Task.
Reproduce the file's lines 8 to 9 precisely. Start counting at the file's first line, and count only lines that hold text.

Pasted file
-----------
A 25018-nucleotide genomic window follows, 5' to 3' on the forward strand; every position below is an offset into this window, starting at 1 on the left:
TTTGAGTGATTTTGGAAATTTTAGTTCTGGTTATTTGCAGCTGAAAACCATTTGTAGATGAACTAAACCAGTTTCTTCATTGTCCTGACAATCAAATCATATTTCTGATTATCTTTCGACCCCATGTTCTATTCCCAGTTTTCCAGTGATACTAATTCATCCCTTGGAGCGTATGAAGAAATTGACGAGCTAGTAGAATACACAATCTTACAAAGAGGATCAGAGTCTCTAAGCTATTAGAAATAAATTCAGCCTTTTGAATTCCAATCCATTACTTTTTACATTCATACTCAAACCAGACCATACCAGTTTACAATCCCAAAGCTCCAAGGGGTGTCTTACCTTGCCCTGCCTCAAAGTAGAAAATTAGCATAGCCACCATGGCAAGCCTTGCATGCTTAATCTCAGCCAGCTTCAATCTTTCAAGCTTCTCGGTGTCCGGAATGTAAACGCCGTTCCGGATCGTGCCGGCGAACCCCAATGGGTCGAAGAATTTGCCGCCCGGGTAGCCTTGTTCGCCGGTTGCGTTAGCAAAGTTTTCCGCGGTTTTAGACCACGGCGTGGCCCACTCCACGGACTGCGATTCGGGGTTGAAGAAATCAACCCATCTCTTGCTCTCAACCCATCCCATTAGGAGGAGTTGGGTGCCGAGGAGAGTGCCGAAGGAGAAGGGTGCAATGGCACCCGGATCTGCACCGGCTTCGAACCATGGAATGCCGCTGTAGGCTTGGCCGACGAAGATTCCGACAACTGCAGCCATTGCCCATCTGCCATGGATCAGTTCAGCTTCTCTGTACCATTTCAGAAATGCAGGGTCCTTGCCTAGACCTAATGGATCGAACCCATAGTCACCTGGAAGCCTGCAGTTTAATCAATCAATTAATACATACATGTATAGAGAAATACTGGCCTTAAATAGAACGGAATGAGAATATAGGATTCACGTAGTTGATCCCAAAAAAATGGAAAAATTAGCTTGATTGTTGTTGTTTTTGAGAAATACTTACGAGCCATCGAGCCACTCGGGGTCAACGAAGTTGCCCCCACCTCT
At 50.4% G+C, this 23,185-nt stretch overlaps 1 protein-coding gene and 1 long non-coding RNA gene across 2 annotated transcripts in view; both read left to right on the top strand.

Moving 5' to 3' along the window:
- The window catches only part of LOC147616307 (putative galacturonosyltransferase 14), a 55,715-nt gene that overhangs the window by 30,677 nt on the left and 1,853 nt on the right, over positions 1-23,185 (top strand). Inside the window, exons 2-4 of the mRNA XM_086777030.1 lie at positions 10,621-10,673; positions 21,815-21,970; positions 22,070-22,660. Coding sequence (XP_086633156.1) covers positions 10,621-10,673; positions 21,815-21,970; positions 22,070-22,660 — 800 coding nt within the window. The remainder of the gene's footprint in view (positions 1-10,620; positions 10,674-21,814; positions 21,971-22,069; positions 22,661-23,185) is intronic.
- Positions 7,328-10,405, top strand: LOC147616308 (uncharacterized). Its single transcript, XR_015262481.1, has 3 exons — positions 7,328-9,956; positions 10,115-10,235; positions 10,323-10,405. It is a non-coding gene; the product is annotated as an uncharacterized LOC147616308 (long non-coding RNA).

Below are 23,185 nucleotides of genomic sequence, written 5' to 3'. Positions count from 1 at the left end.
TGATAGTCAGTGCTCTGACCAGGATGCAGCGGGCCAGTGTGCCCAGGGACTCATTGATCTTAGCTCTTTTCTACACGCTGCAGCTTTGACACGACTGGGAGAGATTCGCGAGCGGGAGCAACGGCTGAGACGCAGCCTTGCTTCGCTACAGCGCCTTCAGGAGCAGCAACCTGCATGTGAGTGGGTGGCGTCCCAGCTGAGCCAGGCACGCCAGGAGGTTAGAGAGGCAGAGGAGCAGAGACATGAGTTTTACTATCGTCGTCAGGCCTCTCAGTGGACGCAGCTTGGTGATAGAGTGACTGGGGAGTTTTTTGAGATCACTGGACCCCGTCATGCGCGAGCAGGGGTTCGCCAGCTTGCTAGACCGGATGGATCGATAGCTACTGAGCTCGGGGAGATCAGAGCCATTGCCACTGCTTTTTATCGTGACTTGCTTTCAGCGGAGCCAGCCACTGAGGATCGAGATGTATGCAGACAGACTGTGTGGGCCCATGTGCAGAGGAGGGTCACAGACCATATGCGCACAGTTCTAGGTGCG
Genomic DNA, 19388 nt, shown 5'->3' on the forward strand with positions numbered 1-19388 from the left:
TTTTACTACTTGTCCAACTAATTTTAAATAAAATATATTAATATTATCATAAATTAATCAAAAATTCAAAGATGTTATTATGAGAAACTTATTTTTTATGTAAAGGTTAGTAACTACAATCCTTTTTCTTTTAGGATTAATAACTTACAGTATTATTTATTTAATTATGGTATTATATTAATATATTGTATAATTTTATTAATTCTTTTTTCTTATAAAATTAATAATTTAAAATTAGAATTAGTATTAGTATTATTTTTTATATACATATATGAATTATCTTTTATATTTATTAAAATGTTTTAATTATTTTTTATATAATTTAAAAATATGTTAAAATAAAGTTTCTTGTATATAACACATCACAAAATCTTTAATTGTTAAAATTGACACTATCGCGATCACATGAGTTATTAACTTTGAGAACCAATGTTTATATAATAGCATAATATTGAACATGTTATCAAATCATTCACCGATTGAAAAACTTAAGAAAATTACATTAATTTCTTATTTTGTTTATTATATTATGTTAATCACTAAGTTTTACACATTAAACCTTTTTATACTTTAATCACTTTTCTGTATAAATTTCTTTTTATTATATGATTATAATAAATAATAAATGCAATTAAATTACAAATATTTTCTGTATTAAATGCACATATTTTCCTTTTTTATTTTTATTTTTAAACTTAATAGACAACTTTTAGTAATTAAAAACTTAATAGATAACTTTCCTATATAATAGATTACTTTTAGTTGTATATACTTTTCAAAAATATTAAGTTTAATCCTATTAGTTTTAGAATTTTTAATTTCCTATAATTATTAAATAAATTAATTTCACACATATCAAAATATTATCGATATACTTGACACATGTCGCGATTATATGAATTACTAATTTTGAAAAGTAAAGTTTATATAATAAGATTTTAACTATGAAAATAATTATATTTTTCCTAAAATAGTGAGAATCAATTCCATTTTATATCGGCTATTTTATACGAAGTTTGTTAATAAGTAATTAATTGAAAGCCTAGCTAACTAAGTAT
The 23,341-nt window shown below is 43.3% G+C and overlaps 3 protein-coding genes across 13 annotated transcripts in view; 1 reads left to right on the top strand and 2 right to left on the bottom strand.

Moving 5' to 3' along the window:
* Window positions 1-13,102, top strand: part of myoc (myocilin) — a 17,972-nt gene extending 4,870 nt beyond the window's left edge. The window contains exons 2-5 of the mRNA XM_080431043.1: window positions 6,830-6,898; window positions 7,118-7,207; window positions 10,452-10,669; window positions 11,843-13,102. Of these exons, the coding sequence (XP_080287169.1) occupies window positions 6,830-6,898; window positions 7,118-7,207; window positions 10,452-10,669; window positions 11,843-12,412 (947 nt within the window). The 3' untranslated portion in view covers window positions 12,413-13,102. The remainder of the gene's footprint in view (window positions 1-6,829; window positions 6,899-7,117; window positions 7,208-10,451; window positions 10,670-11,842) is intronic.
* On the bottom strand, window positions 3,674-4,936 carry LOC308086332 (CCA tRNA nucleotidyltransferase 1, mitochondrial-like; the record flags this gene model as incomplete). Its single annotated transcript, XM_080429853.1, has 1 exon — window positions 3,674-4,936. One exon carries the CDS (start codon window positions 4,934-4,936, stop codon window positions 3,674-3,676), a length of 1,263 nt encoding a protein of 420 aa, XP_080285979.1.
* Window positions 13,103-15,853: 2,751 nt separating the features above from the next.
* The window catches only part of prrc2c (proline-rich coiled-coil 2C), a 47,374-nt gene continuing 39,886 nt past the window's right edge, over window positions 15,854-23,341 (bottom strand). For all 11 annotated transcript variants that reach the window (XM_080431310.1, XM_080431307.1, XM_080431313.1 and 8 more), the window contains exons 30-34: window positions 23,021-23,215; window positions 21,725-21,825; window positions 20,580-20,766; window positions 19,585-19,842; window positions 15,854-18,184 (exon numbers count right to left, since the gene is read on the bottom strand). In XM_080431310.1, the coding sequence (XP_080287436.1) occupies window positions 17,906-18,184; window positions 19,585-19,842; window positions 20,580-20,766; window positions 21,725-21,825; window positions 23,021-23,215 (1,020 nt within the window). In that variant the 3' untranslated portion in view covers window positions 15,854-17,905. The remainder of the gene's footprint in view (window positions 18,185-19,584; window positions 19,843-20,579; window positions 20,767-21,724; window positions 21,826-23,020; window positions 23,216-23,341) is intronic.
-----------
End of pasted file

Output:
TGATAGTCAGTGCTCTGACCAGGATGCAGCGGGCCAGTGTGCCCAGGGACTCATTGATCTTAGCTCTTTTCTACACGCTGCAGCTTTGACACGACTGGGAGAGATTCGCGAGCGGGAGCAACGGCTGAGACGCAGCCTTGCTTCGCTACAGCGCCTTCAGGAGCAGCAACCTGCATGTGAGTGGGTGGCGTCCCAGCTGAGCCAGGCACGCCAGGAGGTTAGAGAGGCAGAGGAGCAGAGACATGAGTTTTACTATCGTCGTCAGGCCTCTCAGTGGACGCAGCTTGGTGATAGAGTGACTGGGGAGTTTTTTGAGATCACTGGACCCCGTCATGCGCGAGCAGGGGTTCGCCAGCTTGCTAGACCGGATGGATCGATAGCTACTGAGCTCGGGGAGATCAGAGCCATTGCCACTGCTTTTTATCGTGACTTGCTTTCAGCGGAGCCAGCCACTGAGGATCGAGATGTATGCAGACAGACTGTGTGGGCCCATGTGCAGAGGAGGGTCACAGACCATATGCGCACAGTTCTAGGTGCG
Genomic DNA, 19388 nt, shown 5'->3' on the forward strand with positions numbered 1-19388 from the left: